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The best picture Oscar race is a three-horse race between 12 Years a Slave, American Hustle and Gravity, and the best actor race has already been won by Dallas Buyers Club‘s Matthew McConaughey, right? Don’t tell that to Paramount Pictures, the studio behind Martin Scorsese‘s The Wolf of Wall Street, which has decided to make a major play for wins in the best picture and best actor categories — not least of all by putting up four massive billboards around Hollywood on Tuesday as part of an effort to remind voters how much they liked the film and Leonardo DiCaprio‘s performance.
(Separately, Paramount is also pushing the best picture nominee Nebraska and its leading man, Bruce Dern.)
While three of the billboards make serious proclamations — “THE MOVIE OF OUR TIME,” “BOLD BRAVE CLASSIC” and “HIS BEST PERFORMANCE EVER” (featuring a picture of DiCaprio) — a fourth, which can be seen at the corner of Sunset Boulevard and La Cienega Boulevard in Hollywood, is more tongue-in-cheek and, to me at least, laugh-out-loud funny. Over an image of DiCaprio and best supporting actor nominee Jonah Hill celebrating, it simply proclaims: “BECAUSE IT’S AWESOME.”
This, of course, is a part of one of DiCaprio’s more memorable quotes as the film’s protagonist, Jordan Belfort, in the Terence Winter-scribed film: “I use Xanax to stay focused, Ambien to sleep, pot to mellow out, cocaine to wake up and morphine … because it’s awesome.“
A Paramount spokesperson told The Hollywood Reporter, “It’s one of the great lines from the film. And in this season when we’re working hard and being smart and strategic, it’s also nice to have a little bit of fun. People who have seen the movie (hopefully) will have a little chuckle.”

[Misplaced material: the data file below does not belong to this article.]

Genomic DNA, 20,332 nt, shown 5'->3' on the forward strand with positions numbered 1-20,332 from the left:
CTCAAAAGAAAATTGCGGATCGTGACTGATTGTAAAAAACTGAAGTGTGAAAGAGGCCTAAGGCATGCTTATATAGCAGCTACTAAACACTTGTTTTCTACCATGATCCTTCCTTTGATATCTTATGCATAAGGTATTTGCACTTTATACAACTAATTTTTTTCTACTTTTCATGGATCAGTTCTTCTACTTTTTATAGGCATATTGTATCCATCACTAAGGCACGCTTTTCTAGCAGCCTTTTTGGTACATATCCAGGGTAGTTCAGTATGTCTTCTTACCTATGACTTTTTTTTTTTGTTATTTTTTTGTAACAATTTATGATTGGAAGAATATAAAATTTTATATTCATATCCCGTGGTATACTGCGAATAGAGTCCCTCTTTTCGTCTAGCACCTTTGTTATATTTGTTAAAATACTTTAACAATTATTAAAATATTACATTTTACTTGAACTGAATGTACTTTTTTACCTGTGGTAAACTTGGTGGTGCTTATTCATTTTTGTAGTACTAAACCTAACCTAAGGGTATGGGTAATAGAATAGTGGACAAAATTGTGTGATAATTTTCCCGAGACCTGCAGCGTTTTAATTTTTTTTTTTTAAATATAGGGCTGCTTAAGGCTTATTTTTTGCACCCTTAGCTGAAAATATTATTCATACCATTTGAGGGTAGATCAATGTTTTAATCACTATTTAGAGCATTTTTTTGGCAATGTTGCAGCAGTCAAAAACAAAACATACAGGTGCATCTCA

My two cents: It’s also a smart way to separate Wolf from the pack of other contenders. No film is ever going to beat, say, 12 Years a Slave, a film about slavery, by arguing that its subject matter is more important or serious. But it could, conceivably, establish itself as a viable alternative to Slave or the other nominees in the minds of voters by making the case that it is completely different — funny, entertaining and a movie that captures the world in which we live today.
That, it seems to me, is what the marketing folks at Hollywood’s oldest studio are trying to do with this renewed push for Wolf — a film that has grossed an astounding $226.2 million worldwide, more than any other best picture nominee save for Gravity, and has therefore earned a bit of an ad spend.
As for whether this will pay off with an Oscar upset or two on March 2, only time will tell. Brilliant “for your consideration” campaigns in the past have sometimes paid off (see The King’s Speech‘s “Find your voice”) and other times have not (nothing was funnier than when A24 took out a trade ad back in September for Spring Breakers imploring voters to “Consider this shit” — but the film was still shut out of the Oscars).
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